Garbadge Man

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"Garbadge Man"
Song by Hole from the album Pretty on the Inside
Released September 17, 1991 (1991-09-17)
Recorded March 1991 at Music Box Studios in Los Angeles, California
Genre Alternative rock, noise rock
Length 3:32
Label Caroline
Writer Eric Erlandson, Courtney Love, Jill Emery, Caroline Rue
Producer Kim Gordon, Don Fleming

"Garbadge Man" is a song by American alternative rock band Hole, written collectively by the band's original line-up. The song was featured as the third track on the band's debut studio album Pretty on the Inside, released on September 17, 1991 by Caroline Records. Dealing with religious and personal issues, "Garbadge Man" is most notable as Hole's first song to receive a music video, which was broadcast on 120 Minutes on MTV several times in the early 1990s.

The name of the song, which features a seemingly-misplaced "d," is intentionally misspelled. A Melody Maker review on Hole's live performance at Club Lingerie in Hollywood, California on May 23, 1991, written by Everett True, a friend of co-writers Courtney Love and Eric Erlandson, clearly stated the grammatical error[1] and the original register at BMI for copyright collect also features the "d" in "Garbadge".[2]

Origin and recording[edit]

"Garbadge Man" is known to have been written prior to July 1990, as Hole performed an embyronic version of the song at a live performance at Raji's in Hollywood on July 26, 1990 as part of an eight-song set.[3] Diary entries from 1990, featured in Dirty Blonde: The Diaries of Courtney Love (2006), also reveal that the song was originally known as simply "Garbadge".[4]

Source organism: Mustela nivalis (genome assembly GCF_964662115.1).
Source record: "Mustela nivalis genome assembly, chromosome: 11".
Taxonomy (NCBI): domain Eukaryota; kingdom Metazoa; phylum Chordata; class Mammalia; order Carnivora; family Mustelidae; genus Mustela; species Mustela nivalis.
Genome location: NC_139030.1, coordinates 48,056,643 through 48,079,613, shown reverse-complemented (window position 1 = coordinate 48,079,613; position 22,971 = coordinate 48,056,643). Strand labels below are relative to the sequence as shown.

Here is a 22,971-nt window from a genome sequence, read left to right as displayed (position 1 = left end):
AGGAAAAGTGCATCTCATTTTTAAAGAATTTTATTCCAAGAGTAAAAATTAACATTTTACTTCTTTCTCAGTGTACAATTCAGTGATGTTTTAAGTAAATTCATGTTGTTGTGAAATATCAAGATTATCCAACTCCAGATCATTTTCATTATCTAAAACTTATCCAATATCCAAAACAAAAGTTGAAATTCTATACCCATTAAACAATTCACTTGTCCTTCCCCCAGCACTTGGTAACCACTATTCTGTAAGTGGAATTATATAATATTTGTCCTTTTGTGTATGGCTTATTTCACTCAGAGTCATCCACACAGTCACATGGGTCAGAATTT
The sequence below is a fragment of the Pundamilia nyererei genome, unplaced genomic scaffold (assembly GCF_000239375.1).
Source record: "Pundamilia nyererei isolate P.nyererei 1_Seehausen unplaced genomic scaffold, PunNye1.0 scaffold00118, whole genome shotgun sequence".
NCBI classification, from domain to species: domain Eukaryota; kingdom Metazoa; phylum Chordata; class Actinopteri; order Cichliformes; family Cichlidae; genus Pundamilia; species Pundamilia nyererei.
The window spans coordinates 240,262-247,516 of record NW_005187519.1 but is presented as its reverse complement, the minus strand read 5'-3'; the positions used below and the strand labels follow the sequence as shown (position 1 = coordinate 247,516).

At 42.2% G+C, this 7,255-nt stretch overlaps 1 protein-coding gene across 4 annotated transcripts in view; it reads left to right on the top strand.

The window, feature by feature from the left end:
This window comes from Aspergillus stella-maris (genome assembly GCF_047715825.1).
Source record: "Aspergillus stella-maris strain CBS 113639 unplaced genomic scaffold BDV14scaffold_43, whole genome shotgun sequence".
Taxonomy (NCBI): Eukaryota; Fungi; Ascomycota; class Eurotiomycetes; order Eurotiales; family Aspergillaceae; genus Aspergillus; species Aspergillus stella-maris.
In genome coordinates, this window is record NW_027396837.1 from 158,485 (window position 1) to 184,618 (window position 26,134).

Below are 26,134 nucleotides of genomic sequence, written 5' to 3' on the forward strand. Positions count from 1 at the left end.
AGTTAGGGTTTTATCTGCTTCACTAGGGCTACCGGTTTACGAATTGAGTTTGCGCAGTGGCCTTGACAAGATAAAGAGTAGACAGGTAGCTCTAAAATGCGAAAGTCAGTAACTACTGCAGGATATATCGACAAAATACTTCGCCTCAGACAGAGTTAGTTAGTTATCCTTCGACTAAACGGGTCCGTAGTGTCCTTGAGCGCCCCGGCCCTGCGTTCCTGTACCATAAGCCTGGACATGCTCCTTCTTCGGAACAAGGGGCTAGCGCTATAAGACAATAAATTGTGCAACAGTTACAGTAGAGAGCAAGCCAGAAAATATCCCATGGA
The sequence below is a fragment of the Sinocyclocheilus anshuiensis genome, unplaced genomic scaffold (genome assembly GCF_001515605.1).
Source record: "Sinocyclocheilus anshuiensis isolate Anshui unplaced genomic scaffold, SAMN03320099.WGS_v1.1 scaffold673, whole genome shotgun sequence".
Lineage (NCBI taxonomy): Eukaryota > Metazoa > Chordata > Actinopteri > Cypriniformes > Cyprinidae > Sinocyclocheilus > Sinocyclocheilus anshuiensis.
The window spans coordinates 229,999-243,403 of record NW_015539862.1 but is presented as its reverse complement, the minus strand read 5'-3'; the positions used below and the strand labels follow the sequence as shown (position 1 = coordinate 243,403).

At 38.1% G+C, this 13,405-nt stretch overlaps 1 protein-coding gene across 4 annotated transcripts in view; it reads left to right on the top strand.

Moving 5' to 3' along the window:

The first and only known studio recording of the song was recorded in March 1991 at Music Box Studios in Los Angeles, as part of the sessions for Pretty on the Inside (1991).[5] The song was produced and engineered by Kim Gordon of Sonic Youth and Don Fleming of Gumball and mixed by regular Hole engineer Brian Foxworthy.[6] It was eventually featured as the third track on the album, which saw worldwide release in September 1991.

Composition and lyrics[edit]

The song is one of the more structured compositions on Pretty on the Inside, with both its lyrics and music following a more standard verse-chorus-verse formula. The music was composed by lead guitarist Eric Erlandson, bassist Jill Emery and drummer Caroline Rue with additions by Love, who focused primarily on lyrics. The musical content is heavily influenced by no wave and punk rock and resembles noise rock similar to Sonic Youth, with whom the album's sound was largely compared,[7] due to the overuse of feedback and distorted guitars. Unlike other songs on the album, "Garbadge Man" was written in standard tuning. The verses are composed of four barre chords (D5-E5-C5-G5) and one major chord (E) and use two distinctive guitar techniques: sliding and string muting. The song's chorus is repetitive, rearranging three of the five verse chords, and focusing largely on sliding.